LSAT to drastically change after LSAC settles lawsuit with blind Metro Detroit man

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DETROIT – In 48 months, the LSAT that students take today will look substantially different, all because of Angelo Binno.

He's blind and there's a portion of the test which asks students to draw diagrams as answers to word problems, not anymore. 

"They handed me a pencil and paper and said it's useless to me because I can't see to draw," Binno said.

Eight years of legal back and forth and now the makers of the LSAT test have settled this lawsuit. They are removing the drawing portion for all students, not just those with disabilities.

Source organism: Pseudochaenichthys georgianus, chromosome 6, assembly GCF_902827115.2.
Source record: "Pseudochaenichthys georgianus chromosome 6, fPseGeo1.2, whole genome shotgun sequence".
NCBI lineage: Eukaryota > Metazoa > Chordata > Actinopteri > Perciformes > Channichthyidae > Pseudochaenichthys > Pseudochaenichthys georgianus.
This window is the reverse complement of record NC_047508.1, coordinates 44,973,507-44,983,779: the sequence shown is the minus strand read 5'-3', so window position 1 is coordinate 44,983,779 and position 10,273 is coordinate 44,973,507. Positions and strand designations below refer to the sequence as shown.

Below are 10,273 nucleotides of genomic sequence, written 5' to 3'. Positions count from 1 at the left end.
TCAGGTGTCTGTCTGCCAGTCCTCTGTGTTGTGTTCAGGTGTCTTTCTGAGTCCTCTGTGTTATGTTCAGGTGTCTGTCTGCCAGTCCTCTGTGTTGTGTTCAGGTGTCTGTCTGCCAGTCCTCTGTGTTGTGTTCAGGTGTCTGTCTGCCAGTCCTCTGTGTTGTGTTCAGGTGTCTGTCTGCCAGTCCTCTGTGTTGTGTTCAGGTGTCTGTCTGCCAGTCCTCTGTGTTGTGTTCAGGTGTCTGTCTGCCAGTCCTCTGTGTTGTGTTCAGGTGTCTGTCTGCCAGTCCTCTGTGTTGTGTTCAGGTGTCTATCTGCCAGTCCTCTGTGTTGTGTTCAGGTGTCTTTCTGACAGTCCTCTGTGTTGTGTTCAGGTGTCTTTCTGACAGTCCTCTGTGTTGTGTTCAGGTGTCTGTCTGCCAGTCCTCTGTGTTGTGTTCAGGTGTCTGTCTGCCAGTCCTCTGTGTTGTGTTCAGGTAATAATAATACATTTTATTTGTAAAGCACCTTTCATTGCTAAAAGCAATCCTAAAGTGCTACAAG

"You know what's amazing about this case? It took longer to settle because Angelo insisted it wouldn't be just for him," his attorney Jason Turkish said.

Binno said as soon as the test is changed, likely 10 years after he first took it, he will take it again. Turkish, is also has severe sight impaired but doesn't see that as any impairment to his ability to practice law.

"I know I'm a better lawyer because of my vision, because it gives me a perspective because when I go to federal court I know the challenges my clients face."

Watch the video above for the full report.


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